Your Dog Knows How You Feel

A recent study reveals dogs are more intuitive than we thought.

Does it ever seem like your dog is in tune with your emotions? You may be on to something.

In new experiments, dogs showed signs of understanding whether a human or a dog was happy or mad based on facial expressions and vocalisations.

The research, published in the journal Biology Letters, set out to explore the emotional connection between man and his best friend.

"We still didn't know if the dogs ... can somehow understand that, say, a happy facial expression is positive and a negative facial expression is negative," says study leader Natalia de Souza Albuquerque, a Ph.D. student in experimental psychology at the University of São Paulo in Brazil.

For the research, de Souza Albuquerque and her team recruited 17 pet dogs from around Lincoln, England, and put the canines through two rounds of experiments in their laboratory.

Doggy Trials

In the first trials, each dog was placed in front of two screens and presented with an image of a dog or human with either a happy or angry facial expression. The images were then paired with a variety of sounds—a playful or aggressive bark for dogs, and a phrase in an unfamiliar language—Brazilian Portuguese—in a happy or angry tone for people. 

When exposed to complimentary images and sounds in both humans and dogs—say, a happy dog facial expression and playful bark—the dogs looked at the screens longer than if the facial expression did not match the sound.

Their paying attention was a clue that the dogs recognised the emotions.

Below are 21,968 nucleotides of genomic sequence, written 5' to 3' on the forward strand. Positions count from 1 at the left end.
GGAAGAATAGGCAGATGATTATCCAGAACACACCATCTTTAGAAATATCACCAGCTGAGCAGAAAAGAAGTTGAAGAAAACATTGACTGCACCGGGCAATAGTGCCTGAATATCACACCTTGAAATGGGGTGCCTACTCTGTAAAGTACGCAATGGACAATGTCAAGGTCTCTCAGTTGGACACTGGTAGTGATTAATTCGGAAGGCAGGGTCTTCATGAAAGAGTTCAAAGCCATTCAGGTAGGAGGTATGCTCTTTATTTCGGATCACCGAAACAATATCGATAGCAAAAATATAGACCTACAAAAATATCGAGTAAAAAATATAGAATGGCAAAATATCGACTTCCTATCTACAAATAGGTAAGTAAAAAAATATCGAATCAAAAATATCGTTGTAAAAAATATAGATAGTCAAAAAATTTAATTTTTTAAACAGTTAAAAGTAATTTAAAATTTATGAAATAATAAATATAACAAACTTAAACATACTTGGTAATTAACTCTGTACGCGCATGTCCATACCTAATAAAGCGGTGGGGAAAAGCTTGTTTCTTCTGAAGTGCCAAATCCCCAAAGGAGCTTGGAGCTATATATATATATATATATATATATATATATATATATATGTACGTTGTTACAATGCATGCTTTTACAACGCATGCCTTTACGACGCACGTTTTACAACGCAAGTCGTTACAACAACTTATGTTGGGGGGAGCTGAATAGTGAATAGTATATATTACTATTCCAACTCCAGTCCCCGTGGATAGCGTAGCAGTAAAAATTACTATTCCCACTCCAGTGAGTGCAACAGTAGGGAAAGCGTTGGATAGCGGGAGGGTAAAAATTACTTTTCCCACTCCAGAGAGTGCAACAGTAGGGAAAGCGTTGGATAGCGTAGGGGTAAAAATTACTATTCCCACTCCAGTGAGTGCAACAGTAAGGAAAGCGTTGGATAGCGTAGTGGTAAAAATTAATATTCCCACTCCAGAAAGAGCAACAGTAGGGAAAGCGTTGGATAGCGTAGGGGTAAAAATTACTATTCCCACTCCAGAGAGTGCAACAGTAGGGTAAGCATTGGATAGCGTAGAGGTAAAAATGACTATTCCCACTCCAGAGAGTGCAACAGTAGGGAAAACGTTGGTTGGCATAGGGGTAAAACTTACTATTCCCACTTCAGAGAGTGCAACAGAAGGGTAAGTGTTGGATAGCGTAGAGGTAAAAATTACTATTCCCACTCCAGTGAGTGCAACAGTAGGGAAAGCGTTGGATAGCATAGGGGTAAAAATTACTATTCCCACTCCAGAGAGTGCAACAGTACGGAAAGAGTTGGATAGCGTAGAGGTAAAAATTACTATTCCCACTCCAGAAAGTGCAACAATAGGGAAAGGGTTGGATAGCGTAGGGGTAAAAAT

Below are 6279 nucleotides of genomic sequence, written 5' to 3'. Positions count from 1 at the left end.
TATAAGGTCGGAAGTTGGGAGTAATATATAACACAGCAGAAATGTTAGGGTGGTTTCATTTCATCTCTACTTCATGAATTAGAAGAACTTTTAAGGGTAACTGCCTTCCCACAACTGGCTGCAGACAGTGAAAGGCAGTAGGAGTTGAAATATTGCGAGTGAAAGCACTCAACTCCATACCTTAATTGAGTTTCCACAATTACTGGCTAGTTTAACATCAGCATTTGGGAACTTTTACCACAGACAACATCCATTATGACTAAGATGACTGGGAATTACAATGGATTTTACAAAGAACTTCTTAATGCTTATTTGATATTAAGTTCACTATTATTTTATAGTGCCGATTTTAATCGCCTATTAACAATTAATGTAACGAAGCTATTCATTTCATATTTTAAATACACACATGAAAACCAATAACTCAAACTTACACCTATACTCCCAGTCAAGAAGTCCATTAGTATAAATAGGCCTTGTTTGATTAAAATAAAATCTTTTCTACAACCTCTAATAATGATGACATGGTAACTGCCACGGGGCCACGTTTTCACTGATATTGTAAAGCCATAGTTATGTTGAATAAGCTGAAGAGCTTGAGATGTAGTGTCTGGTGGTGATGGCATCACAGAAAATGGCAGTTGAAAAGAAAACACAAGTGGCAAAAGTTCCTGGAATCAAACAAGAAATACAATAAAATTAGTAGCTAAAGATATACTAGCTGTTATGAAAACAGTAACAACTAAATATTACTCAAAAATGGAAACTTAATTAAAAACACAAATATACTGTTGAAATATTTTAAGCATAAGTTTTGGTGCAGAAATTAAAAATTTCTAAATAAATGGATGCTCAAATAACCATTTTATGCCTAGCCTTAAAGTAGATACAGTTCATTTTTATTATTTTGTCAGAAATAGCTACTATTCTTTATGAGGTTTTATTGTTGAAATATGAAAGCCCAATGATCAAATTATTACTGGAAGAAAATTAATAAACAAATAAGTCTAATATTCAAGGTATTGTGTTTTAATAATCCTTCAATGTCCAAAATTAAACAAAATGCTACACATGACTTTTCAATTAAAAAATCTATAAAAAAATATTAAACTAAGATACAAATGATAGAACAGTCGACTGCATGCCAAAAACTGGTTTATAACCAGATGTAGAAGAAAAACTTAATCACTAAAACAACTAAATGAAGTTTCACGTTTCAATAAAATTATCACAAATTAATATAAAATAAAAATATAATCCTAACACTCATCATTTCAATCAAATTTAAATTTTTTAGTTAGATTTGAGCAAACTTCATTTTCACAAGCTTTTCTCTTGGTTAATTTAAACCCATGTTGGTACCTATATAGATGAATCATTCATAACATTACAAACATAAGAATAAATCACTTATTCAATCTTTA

On the other hand, when dogs heard a neutral sound, the animals lost interest, looking around the room instead of at the screen—an indicator that the dogs had correctly discerned a lack of emotion.

Clever Pups

According to de Souza Albuquerque, dogs' ability to connect emotionally with humans and dogs is neither an instinct or learned behaviour, but rather a sign of cognitive ability.

"The dogs had to extract the information from the sound, then associate this information with the image, and that involves very complex psychological mechanisms," she says. 

Surprisingly, the team discovered that the dogs were better at recognising emotions of their fellow species than those of humans.

"That was quite interesting," de Souza Albuquerque says, "because it makes sense to think that dogs already have that ability [to emotionally connect] and use that, and develop that, to interact with humans."

Indeed, humans and dogs have lived side by side by some 30,000 years, and along the way, evolution seems to have given dogs the skills to read their owners' needs and emotions.

Tugging the Heartstrings

Next, de Souza Albuquerque plans to investigate dogs' emotional reactions, and how they use their understanding of emotion to interact with humans.

For instance, scientists have already been investigating how dogs may know their owners so well they can manipulate them for maximum effect.

An October study showed that dogs will make the classic "sad puppy face"—raising their inner eyebrows to make their eyes look larger and more infant-like—when looking into a human's eyes.

"They're very adapted to the human world and the human emotional world," she says.

Lead ImageA studio portrait of a corgi dog named Rusty. PHOTOGRAPH BY JOEL SARTORE, NATIONAL GEOGRAPHIC PHOTO ARK

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